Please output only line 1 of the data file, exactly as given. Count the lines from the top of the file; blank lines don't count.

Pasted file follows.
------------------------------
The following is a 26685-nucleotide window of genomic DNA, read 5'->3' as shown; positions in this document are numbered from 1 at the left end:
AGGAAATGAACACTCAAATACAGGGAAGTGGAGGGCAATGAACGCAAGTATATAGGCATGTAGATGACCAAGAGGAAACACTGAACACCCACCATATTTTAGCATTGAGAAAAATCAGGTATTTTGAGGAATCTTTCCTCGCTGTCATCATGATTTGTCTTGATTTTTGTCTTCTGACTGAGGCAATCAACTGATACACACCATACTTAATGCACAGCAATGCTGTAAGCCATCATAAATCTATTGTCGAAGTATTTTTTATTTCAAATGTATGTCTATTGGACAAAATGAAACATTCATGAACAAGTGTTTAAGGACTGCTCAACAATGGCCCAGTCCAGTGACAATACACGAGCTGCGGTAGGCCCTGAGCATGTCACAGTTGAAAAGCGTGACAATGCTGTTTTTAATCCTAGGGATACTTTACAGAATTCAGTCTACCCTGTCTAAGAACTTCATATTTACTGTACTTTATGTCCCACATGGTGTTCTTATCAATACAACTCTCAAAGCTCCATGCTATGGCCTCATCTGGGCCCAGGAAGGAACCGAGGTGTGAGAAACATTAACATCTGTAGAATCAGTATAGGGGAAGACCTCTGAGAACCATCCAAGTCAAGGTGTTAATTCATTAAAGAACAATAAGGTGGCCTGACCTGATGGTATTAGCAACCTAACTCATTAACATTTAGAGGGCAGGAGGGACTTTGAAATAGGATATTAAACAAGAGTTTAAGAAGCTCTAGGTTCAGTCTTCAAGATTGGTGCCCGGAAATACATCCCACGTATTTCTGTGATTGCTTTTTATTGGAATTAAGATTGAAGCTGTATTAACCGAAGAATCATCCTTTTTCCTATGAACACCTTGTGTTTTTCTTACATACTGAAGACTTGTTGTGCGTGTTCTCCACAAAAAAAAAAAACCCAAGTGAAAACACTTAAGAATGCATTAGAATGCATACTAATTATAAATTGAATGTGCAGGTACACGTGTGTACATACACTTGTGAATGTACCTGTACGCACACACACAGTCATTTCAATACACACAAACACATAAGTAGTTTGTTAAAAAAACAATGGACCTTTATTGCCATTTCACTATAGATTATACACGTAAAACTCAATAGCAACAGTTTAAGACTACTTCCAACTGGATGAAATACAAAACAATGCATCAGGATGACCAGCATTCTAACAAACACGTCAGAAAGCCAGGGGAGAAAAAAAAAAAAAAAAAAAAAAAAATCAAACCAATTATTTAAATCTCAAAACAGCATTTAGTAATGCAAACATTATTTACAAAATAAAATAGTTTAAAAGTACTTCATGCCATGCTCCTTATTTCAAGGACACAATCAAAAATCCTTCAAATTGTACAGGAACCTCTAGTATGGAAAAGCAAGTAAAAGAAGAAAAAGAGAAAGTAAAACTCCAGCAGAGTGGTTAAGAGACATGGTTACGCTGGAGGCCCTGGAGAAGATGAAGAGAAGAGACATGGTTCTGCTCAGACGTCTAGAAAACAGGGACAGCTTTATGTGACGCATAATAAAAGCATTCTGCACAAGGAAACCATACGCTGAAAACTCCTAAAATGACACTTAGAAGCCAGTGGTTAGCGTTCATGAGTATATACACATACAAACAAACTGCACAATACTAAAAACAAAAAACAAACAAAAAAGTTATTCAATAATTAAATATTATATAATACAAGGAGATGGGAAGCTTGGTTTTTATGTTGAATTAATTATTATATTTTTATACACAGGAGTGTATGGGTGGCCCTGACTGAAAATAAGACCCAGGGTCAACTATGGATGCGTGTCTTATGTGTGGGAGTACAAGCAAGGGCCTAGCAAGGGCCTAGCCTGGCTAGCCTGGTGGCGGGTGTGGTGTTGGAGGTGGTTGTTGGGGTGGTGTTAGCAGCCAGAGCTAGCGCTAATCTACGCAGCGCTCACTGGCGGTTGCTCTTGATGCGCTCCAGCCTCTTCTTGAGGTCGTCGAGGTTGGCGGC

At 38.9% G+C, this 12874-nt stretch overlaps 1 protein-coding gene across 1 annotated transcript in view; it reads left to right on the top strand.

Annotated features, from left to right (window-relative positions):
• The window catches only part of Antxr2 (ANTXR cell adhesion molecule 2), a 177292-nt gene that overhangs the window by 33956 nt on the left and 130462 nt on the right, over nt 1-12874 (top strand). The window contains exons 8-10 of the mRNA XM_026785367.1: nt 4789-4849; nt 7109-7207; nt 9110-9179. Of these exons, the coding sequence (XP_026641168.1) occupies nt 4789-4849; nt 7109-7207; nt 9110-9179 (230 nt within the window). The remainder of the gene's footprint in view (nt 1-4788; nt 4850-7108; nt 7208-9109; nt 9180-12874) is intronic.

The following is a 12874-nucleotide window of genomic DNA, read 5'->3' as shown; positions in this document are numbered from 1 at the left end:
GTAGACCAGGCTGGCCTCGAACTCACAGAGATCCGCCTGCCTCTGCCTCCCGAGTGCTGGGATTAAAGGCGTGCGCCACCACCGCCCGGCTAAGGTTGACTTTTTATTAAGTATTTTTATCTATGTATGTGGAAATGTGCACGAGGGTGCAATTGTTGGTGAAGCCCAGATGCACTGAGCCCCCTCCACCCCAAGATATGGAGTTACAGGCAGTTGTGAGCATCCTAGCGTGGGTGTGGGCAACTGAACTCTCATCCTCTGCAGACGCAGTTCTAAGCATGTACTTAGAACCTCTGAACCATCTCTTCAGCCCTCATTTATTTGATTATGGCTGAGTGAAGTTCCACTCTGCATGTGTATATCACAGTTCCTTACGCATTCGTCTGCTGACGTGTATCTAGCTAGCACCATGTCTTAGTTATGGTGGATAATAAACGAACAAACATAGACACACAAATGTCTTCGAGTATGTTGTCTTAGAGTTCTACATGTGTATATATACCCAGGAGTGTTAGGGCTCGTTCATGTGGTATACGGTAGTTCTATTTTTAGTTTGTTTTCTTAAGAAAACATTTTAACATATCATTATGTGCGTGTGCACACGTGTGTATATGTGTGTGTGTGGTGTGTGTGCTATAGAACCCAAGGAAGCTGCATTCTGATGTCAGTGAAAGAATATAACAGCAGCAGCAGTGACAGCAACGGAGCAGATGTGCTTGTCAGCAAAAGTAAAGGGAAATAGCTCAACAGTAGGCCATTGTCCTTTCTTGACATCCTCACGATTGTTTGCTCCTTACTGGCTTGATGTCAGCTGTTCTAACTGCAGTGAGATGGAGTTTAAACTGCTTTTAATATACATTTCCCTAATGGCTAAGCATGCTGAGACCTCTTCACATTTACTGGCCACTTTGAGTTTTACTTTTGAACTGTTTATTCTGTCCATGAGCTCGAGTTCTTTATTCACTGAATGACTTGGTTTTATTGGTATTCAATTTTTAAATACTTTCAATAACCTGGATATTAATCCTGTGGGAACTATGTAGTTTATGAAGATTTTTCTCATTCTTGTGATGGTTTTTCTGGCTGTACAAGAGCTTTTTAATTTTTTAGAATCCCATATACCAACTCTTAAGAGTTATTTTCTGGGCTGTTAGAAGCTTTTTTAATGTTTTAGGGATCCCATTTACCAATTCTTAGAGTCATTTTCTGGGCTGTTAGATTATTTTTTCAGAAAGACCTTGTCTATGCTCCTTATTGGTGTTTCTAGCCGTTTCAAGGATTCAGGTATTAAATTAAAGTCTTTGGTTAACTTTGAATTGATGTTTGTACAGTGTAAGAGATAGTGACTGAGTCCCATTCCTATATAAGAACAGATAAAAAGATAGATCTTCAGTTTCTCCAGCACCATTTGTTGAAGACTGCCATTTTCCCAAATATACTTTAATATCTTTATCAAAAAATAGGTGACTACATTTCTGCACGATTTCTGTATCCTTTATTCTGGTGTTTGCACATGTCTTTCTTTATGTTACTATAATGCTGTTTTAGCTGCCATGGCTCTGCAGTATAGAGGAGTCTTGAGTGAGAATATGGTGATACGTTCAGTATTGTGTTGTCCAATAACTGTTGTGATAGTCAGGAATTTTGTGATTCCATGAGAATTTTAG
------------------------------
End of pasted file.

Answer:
The following is a 26685-nucleotide window of genomic DNA, read 5'->3' as shown; positions in this document are numbered from 1 at the left end: